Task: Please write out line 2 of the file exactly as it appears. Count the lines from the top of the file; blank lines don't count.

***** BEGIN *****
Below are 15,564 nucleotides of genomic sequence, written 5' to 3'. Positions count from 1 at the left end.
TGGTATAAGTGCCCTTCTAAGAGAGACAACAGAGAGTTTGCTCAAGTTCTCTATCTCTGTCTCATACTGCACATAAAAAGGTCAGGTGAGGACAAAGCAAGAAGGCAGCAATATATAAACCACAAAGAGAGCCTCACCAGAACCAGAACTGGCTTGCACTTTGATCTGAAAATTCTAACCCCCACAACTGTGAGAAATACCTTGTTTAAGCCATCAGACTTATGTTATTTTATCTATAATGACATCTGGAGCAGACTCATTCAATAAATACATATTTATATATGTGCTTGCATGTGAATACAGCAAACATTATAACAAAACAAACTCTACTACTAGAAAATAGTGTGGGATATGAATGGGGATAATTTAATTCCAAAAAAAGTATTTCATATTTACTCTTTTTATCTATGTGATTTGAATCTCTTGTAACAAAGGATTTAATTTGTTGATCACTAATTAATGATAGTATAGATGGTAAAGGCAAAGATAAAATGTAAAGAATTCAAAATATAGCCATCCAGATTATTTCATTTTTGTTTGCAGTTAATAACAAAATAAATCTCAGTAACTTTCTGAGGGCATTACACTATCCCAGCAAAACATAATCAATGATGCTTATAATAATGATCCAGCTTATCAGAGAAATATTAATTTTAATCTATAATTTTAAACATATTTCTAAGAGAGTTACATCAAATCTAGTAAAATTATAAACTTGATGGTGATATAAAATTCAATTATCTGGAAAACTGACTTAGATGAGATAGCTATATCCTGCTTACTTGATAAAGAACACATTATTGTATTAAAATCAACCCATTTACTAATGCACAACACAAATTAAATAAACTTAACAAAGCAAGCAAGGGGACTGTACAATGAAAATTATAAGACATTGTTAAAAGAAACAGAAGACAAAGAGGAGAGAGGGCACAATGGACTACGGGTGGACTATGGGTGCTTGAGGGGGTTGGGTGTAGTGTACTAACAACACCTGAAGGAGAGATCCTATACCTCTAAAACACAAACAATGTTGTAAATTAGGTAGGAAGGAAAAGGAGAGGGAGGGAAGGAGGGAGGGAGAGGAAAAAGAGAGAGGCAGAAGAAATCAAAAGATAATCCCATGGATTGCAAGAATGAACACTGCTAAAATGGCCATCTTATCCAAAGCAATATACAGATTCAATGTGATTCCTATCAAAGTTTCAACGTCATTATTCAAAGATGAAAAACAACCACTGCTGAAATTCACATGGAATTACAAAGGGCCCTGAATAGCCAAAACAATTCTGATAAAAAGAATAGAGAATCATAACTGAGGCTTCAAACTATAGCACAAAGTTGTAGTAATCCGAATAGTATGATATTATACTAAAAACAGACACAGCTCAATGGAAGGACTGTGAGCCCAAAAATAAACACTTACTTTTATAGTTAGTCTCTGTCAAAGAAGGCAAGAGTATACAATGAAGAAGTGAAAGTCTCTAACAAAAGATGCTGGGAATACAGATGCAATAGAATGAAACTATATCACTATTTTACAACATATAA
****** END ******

TGGTATAAGTGCCCTTCTAAGAGAGACAACAGAGAGTTTGCTCAAGTTCTCTATCTCTGTCTCATACTGCACATAAAAAGGTCAGGTGAGGACAAAGCAAGAAGGCAGCAATATATAAACCACAAAGAGAGCCTCACCAGAACCAGAACTGGCTTGCACTTTGATCTGAAAATTCTAACCCCCACAACTGTGAGAAATACCTTGTTTAAGCCATCAGACTTATGTTATTTTATCTATAATGACATCTGGAGCAGACTCATTCAATAAATACATATTTATATATGTGCTTGCATGTGAATACAGCAAACATTATAACAAAACAAACTCTACTACTAGAAAATAGTGTGGGATATGAATGGGGATAATTTAATTCCAAAAAAAGTATTTCATATTTACTCTTTTTATCTATGTGATTTGAATCTCTTGTAACAAAGGATTTAATTTGTTGATCACTAATTAATGATAGTATAGATGGTAAAGGCAAAGATAAAATGTAAAGAATTCAAAATATAGCCATCCAGATTATTTCATTTTTGTTTGCAGTTAATAACAAAATAAATCTCAGTAACTTTCTGAGGGCATTACACTATCCCAGCAAAACATAATCAATGATGCTTATAATAATGATCCAGCTTATCAGAGAAATATTAATTTTAATCTATAATTTTAAACATATTTCTAAGAGAGTTACATCAAATCTAGTAAAATTATAAACTTGATGGTGATATAAAATTCAATTATCTGGAAAACTGACTTAGATGAGATAGCTATATCCTGCTTACTTGATAAAGAACACATTATTGTATTAAAATCAACCCATTTACTAATGCACAACACAAATTAAATAAACTTAACAAAGCAAGCAAGGGGACTGTACAATGAAAATTATAAGACATTGTTAAAAGAAACAGAAGACAAAGAGGAGAGAGGGCACAATGGACTACGGGTGGACTATGGGTGCTTGAGGGGGTTGGGTGTAGTGTACTAACAACACCTGAAGGAGAGATCCTATACCTCTAAAACACAAACAATGTTGTAAATTAGGTAGGAAGGAAAAGGAGAGGGAGGGAAGGAGGGAGGGAGAGGAAAAAGAGAGAGGCAGAAGAAATCAAAAGATAATCCCATGGATTGCAAGAATGAACACTGCTAAAATGGCCATCTTATCCAAAGCAATATACAGATTCAATGTGATTCCTATCAAAGTTTCAACGTCATTATTCAAAGATGAAAAACAACCACTGCTGAAATTCACATGGAATTACAAAGGGCCCTGAATAGCCAAAACAATTCTGATAAAAAGAATAGAGAATCATAACTGAGGCTTCAAACTATAGCACAAAGTTGTAGTAATCCGAATAGTATGATATTATACTAAAAACAGACACAGCTCAATGGAAGGACTGTGAGCCCAAAAATAAACACTTACTTTTATAGTTAGTCTCTGTCAAAGAAGGCAAGAGTATACAATGAAGAAGTGAAAGTCTCTAACAAAAGATGCTGGGAATACAGATGCAATAGAATGAAACTATATCACTATTTTACAACATATAA